As much fun as Turtles Day (as I now affectionately call the Thursday of New York Comic Con) was, it’s most definitely not the only awesome thing about Nycc. There’s always so much awesome stuffed into those four days that it’s hard to sum it up.
This year, to assist me in my round-up, I thought I’d finally try out a New Method of Doing Things, given that my awesome friend Cleolinda Jones finds it so useful, and that she’s been using it to successfully round-up all of the online things we mention during our Made of Fail podcast (which is still going, by the way! Our latest episode was Dragon Con: The Wrath of Con. Lisssstennn!)
So even though I’m still going to hit the highlights below, I’m also going to direct you afterwards to my brand new, shiny first effort at using Storify (woo! »
- Emily S. Whitten
At New York Comic Con, I had the opportunity to chat with prolific colorist Matthew Wilson about his colors and process on The Wicked + the Divine and Phonogram, his relationships with various artists as well as get a sneak peek of the upcoming Black Widow series he is working on with writer Mark Waid (Archie) and artist Chris Samnee (Daredevil). Wilson first came to prominence with his colors on Phonogram: Singles Club with frequent collaborators Kieron Gillen and Jamie McKelvie and has colored a variety of Marvel books, like Thor: The Mighty Avenger, Wolverine, and Secret Avengers. He recently finished a run on Daredevil with Waid and Samnee and is currently taking a break from the Eisner nominated WicDiv as guest artists draw and color this arc. Matthew Wilson is also the colorist on Phonogram: The Immaterial Girl and Paper Girls from Image Comics and Deadpool vs. Thanos from Marvel »
- Logan Dalton
Late last week, the folks over at Bleeding Cool announced that their sources at Marvel had told them that the studio was looking to shut down Inhumans as it was only put in place so Kevin Feige could get his pet projects Black Panther and Captain Marvel off the ground. Well, they’ve now got a new rumour that Iron Fist is going to meet the same fate as Inhumans.
According to Bleeding Cool, Iron Fist is being micro managed by Marvel Studios, and the copious amounts of notes being sent back to the TV team (which they still have final sign off for) is “killing” the show. There were reports earlier in the year that Marvel were struggling to work out how to incorporate Iron Fist into the Netflix side of the McU, because his supernatural powers didn’t fit with Daredevil, Jessica Jones and Luke Cage. Although in »
- Luke Owen
Although he’s listed as “NYPD Cop” on IMDb, Will Travel has revealed at the New York Comic Con that his role is seemingly much larger in Jessica Jones than originally let on.
Speaking with IGN, Travel said that his character is called Simpson, and that he’s a Vietnam war vet who was part of the Super Soldier experiments the government attempted to recreate Captain America. Here’s his exact quote:
“People may recognise him from the comics. His last name is Simpson, if that gives you any indication. He comes from that period in the 70s where they had post-Vietnam War and psycho super soldiers… so that’s his origin point.”
With the American flag painted on his face, Frank Simpson (also known as Nuke) still believes he is fighting the Vietnam War and is easily manipulated into following orders. Daredevil fans will likely remember him from Frank Miller »
- Luke Owen
The first panel at New York Comic Con’s main stage on Friday, October 9 marked the triumphant return of an old favorite as DC Comics editors and creators gathered to celebrate the 30th anniversary of The Dark Knight Returns. They also previewed the upcoming The Dark Knight 3: The Master Race. This miniseries is co-written by original Dark Knight creator Frank Miller and seasoned comics veteran Brian Azzarello (100 Bullets) with pencils from Andy Kubert (Flashpoint) and inks from the legendary Klaus Janson (Daredevil). All of these creators were present at the panel with Miller making a surprise entrance in his trademark fedora to thunderous applause. They were joined by DC editor and moderator Brian Cunningham and publisher Jim Lee, who worked with Miller on the controversial All-Star Batman and Robin.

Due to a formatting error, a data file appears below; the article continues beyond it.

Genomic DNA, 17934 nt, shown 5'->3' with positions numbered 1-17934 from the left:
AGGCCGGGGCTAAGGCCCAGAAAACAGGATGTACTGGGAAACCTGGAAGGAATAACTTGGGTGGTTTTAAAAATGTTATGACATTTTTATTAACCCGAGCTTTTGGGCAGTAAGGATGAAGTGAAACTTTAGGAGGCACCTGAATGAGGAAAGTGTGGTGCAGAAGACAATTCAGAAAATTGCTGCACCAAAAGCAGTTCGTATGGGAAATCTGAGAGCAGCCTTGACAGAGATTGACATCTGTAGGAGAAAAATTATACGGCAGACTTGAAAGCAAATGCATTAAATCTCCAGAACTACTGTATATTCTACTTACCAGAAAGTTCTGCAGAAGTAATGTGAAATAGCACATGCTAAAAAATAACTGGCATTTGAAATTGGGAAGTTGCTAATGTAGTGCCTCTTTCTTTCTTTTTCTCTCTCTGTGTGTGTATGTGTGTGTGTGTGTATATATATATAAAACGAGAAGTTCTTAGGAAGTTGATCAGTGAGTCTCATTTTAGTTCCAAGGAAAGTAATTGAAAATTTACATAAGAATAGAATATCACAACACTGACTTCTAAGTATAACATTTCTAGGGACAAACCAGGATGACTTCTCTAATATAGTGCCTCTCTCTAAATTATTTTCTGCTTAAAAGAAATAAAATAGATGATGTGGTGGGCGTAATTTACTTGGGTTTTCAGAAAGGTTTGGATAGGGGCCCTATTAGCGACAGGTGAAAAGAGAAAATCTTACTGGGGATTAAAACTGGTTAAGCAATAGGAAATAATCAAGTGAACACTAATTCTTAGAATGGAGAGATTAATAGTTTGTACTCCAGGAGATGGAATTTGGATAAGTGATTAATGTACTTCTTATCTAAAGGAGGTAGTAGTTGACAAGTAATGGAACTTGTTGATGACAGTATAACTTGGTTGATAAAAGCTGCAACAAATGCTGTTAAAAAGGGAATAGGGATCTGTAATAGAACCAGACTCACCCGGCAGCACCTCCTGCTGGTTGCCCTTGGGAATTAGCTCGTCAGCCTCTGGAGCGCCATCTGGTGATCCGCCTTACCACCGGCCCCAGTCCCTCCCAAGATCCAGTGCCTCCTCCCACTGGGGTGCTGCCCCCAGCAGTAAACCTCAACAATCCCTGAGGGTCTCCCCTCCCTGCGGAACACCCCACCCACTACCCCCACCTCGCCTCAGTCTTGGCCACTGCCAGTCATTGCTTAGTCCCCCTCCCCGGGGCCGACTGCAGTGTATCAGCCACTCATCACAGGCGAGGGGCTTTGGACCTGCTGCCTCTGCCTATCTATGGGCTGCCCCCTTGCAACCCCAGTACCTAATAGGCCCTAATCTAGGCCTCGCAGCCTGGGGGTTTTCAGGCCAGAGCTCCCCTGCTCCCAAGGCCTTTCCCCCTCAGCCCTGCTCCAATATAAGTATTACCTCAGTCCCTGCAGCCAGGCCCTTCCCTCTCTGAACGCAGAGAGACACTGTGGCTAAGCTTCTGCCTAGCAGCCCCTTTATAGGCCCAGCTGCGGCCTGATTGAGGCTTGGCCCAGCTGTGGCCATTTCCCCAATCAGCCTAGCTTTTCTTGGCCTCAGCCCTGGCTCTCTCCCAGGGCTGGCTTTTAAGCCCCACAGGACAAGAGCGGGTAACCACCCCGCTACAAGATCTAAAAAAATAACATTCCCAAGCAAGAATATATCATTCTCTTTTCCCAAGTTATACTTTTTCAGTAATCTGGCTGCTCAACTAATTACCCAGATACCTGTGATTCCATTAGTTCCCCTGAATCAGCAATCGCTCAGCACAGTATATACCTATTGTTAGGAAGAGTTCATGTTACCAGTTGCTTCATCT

Cunningham opened the panel by giving the history of The Dark Knight Returns, and how it deconstructed superhero mythology while also pioneering storytelling techniques, »
- Logan Dalton
This weekend is the New York Comic-Con, and while Marvel is expected to make their mark felt with the likes of Daredevil and Jessica Jones, it’s become apparent that Warner Bros. are hoping to be the ones to steal the show. After revealing that Lex Luthor himself will be providing those who attend with free Wi-Fi, a huge display for Batman V Superman: Dawn of Justice has been erected, which is sure to draw the attention of fans.
Following the release of a very cool video highlighting concept art from the movie, Batman V Superman photographer Clay Enos (who is responsible for all the official character images we’ve seen from both this movie and Suicide Squad) has Tweeted out a very neat shot of Ben Affleck suited up and ready for action as Gotham City’s Dark Knight.
More News From The Web
Does it reveal anything new? »
- Josh Wilding
Marvel has announced that writer Mark Waid, artist Chris Samnee, colorist Matt Wilson and letterer Joe Caramagna – the creative team behind the critically-acclaimed Daredevil – are set to reunite for a new Black Widow ongoing series.
“I think Mark and I are crafting a really fun, exciting spy story, unlike anything that’s ever been in comics,” says series artist & co-writer Chris Samnee. “And honestly, I think the entire team is giving their absolute all here. I’m pushing myself harder than ever to make these pages my best yet and I think [colorist] Matt Wilson is doing the best work of his career here. I can’t wait for folks to get a look at this stuff.”
Natasha has spent years gathering secrets. Knowledge and intel on friends and enemies alike. But when some of those dark secrets begin mysteriously going public, no one is safe. Now, Natasha has become the »
- Gary Collinson